296 Advice to Corporate Leaders: “Consider the metaphor of the windmill: You can harness raw power but you can’t control it. … Hire artists, clowns, or other disrupters to come in and challenge your corporate environment. … Hire a corporate anthropologist to analyze how tolerant your organization is of deviants and other innovators. … Once the anthropologist leaves, hire a shaman to drive out the evil spirits of conformity. …” Source: Ryan Matthews & Watts Wacker, Fast Company (03.02)
297 Successful Businesses’ Dozen Truths: TP’s 30-Year Perspective 1 Successful Businesses’ Dozen Truths: TP’s 30-Year Perspective 1. Insanely Great & Quirky Talent. 2. Disrespect for Tradition. 3. Totally Passionate (to the Point of Irrationality) Belief in What We Are Here to Do. 4. Utter Disbelief at the Bullshit that Marks “Normal Industry Behavior.” 5. A Maniacal Bias for Execution … and Utter Contempt for Those Who Don’t “Get It.” 6. Speed Demons. 7. Up or Out. (Meritocracy Is Thy Name. Sycophancy Is Thy Scourge.) 8. Passionate Hatred of Bureaucracy. 9. Willingness to Lead the Customer … and Take the Heat Associated Therewith. (Mantra: Satan Invented Focus Groups to Derail True Believers.) 10. “Reward Excellent Failures. Punish Mediocre Successes.” 11. Courage to Stand Alone on One’s Record of Accomplishment Against All the Forces of Conventional Wisdom. 12. A Crystal Clear Understanding of Brand Power.
305 91% women: ADVERTISERS DON’T UNDERSTAND US. (58% “ANNOYED 91% women: ADVERTISERS DON’T UNDERSTAND US. (58% “ANNOYED.”) Source: Greenfield Online for Arnold’s Women’s Insight Team (Martha Barletta, Marketing to Women)
306 Carol Gilligan/ In a Different Voice Men: Get away from authority, family Women: Connect Men: Self-oriented Women: Other-oriented Men: Rights Women: Responsibilities
307 FemaleThink/ Popcorn “Men and women don’t think the same way, don’t communicate the same way, don’t buy for the same reasons.” “He simply wants the transaction to take place. She’s interested in creating a relationship. Every place women go, they make connections.”
308 “Men seem like loose cannons “Men seem like loose cannons. Men always move faster through a store’s aisles. Men spend less time looking. They usually don’t like asking where things are. You’ll see a man move impatiently through a store to the section he wants, pick something up, and then, almost abruptly he’s ready to buy. For a man, ignoring the price tag is almost a sign of virility.” Paco Underhill, Why We Buy* (*Buy this book!)
309 “Shopping: A Guy’s Nightmare or a Girl’s Dream Come True “Shopping: A Guy’s Nightmare or a Girl’s Dream Come True?” “Buy it and be gone” vs. “Hang out and enjoy the experience” Source: The Charleston [WV] Gazette/
310 Women's View of Male Salespeople Technically knowledgeable; assertive; get to the point; pushy; condescending; insensitive to women’s needs. Source: Judith Tingley, How to Sell to the Opposite Sex (Martha Barletta, Marketing to Women)
311 Read This: Barbara & Allan Pease’s Why Men Don’t Listen & Women Can’t Read Maps
312 “It is obvious to a woman when another woman is upset, while a man generally has to physically witness tears or a temper tantrum or be slapped in the face before he even has a clue that anything is going on. Like most female mammals, women are equipped with far more finely tuned sensory skills than men.” Barbara & Allan Pease, Why Men Don’t Listen & Women Can’t Read Maps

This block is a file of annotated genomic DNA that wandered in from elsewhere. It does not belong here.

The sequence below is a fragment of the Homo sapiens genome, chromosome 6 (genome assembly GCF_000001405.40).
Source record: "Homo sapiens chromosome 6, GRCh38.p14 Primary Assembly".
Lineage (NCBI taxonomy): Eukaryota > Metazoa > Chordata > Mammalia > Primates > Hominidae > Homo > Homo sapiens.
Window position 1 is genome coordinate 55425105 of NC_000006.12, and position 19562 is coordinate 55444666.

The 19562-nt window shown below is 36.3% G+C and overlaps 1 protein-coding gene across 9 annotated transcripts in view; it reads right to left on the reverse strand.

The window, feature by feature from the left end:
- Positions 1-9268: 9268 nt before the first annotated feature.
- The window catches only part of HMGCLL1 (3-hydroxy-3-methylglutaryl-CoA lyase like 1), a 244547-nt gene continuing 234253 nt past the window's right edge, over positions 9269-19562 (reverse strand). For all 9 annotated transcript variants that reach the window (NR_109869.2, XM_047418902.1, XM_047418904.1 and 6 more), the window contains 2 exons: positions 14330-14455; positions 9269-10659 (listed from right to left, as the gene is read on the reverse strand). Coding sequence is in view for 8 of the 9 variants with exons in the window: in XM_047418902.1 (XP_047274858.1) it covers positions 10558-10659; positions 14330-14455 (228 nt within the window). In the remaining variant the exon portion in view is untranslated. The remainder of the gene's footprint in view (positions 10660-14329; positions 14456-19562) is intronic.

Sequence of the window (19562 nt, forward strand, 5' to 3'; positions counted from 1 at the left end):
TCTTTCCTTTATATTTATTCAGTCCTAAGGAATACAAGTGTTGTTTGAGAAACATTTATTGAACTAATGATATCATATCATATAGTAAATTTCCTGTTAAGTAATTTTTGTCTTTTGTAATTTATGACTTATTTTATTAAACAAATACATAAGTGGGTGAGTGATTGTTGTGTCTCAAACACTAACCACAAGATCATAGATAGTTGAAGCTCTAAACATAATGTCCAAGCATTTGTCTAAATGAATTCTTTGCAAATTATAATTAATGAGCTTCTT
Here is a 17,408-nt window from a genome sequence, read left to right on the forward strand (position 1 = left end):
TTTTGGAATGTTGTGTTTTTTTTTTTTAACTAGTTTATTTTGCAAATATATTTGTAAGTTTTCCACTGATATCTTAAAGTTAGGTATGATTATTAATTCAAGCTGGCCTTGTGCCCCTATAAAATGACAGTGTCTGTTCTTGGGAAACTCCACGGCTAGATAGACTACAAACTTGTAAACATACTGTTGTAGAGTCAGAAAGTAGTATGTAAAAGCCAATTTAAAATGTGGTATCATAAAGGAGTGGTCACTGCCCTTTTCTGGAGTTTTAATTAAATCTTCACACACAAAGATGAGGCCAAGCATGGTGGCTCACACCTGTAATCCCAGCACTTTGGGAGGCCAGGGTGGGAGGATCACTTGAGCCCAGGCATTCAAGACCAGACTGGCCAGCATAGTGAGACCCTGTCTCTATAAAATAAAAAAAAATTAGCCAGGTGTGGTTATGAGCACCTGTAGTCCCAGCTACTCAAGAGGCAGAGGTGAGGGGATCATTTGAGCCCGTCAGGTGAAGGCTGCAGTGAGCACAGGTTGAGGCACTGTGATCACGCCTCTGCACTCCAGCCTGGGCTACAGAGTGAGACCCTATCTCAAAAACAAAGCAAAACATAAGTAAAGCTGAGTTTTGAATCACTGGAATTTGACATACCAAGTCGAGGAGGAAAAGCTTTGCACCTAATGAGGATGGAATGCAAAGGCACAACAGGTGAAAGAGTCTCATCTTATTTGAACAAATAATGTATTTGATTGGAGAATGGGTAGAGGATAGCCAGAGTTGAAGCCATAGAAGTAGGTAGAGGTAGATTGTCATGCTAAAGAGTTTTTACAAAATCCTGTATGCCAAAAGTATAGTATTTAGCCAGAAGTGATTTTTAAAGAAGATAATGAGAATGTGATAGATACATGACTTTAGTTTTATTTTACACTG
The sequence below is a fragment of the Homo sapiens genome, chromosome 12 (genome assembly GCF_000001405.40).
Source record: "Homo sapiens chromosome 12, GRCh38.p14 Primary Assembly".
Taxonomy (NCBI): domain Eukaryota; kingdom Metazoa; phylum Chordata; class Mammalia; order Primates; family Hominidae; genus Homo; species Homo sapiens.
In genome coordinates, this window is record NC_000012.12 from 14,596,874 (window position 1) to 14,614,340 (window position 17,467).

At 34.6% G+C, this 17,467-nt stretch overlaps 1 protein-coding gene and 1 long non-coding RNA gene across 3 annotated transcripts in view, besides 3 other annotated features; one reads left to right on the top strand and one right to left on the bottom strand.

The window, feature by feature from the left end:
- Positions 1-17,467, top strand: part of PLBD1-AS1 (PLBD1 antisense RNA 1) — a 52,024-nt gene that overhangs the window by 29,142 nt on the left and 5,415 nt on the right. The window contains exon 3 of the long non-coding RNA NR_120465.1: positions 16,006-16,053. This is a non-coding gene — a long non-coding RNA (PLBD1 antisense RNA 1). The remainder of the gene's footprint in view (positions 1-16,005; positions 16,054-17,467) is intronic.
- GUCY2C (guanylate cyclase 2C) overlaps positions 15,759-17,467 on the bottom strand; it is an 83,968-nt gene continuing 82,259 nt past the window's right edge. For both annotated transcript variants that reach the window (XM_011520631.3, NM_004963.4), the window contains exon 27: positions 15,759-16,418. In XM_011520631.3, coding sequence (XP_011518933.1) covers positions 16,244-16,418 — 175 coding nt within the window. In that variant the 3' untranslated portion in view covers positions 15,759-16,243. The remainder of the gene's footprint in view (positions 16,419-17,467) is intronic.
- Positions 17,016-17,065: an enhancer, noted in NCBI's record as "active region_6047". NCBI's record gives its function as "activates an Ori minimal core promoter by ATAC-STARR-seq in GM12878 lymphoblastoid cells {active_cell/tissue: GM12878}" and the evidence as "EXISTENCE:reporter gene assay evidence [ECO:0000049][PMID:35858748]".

313 “Resting” State: 30%, 90%: “A woman knows her children’s friends, hopes, dreams, romances, secret fears, what they are thinking, how they are feeling. Men are vaguely aware of some short people also living in the house.” Barbara & Allan Pease, Why Men Don’t Listen & Women Can’t Read Maps
314 “As a hunter, a man needed vision that would allow him to zero in on targets in the distance … whereas a woman needed eyes to allow a wide arc of vision so that she could monitor any predators sneaking up on the nest. This is why modern men can find their way effortlessly to a distant pub, but can never find things in fridges, cupboards or drawers.” Barbara & Allan Pease, Why Men Don’t Listen & Women Can’t Read Maps
315 “Female hearing advantage contributes significantly to what is called ‘women’s intuition’ and is one of the reasons why a woman can read between the lines of what people say. Men, however, shouldn’t despair. They are excellent at imitating animal sounds.” Barbara & Allan Pease, Why Men Don’t Listen & Women Can’t Read Maps
316 Senses Vision: Men, focused; Women, peripheral Senses Vision: Men, focused; Women, peripheral. Hearing: Women’s discomfort level I/2 men’s. Smell: Women >> Men. Touch: Most sensitive man < Least sensitive women. Source: Martha Barletta, Marketing to Women
317 “When a woman is upset, she talks emotionally to her friends; but an upset man rebuilds a motor or fixes a leaking tap.” Barbara & Allan Pease, Why Men Don’t Listen & Women Can’t Read Maps
318 “Women speak and hear a language of connection and intimacy, and men speak and hear a language of status and independence. Men communicate to obtain information, establish their status, and show independence. Women communicate to create relationships, encourage interaction, and exchange feelings.” Judy Rosener, America’s Competitive SecretIt is – on average – this different!
319 [“I only really understand myself, what I’m really thinking and feeling, when I’ve talked it over with my circle of female friends. When days go by without that connection, I feel like a radio playing in an empty room.” Anna Quindlen]
320 Editorial/Men: Tables, rankings Editorial/Men: Tables, rankings.* Editorial/Women: Narratives that cohere.* TP/Furniture: “Tech Specs” vs. “Soul.” ** *Redwood (UK) **High Point furniture mart ( )
321 Storytelling: Men start with the headline. Women start with the context. Source: Martha Barletta, Marketing to Women
322 Read This Book … EVEolution: The Eight Truths of Marketing to Women Faith Popcorn & Lys Marigold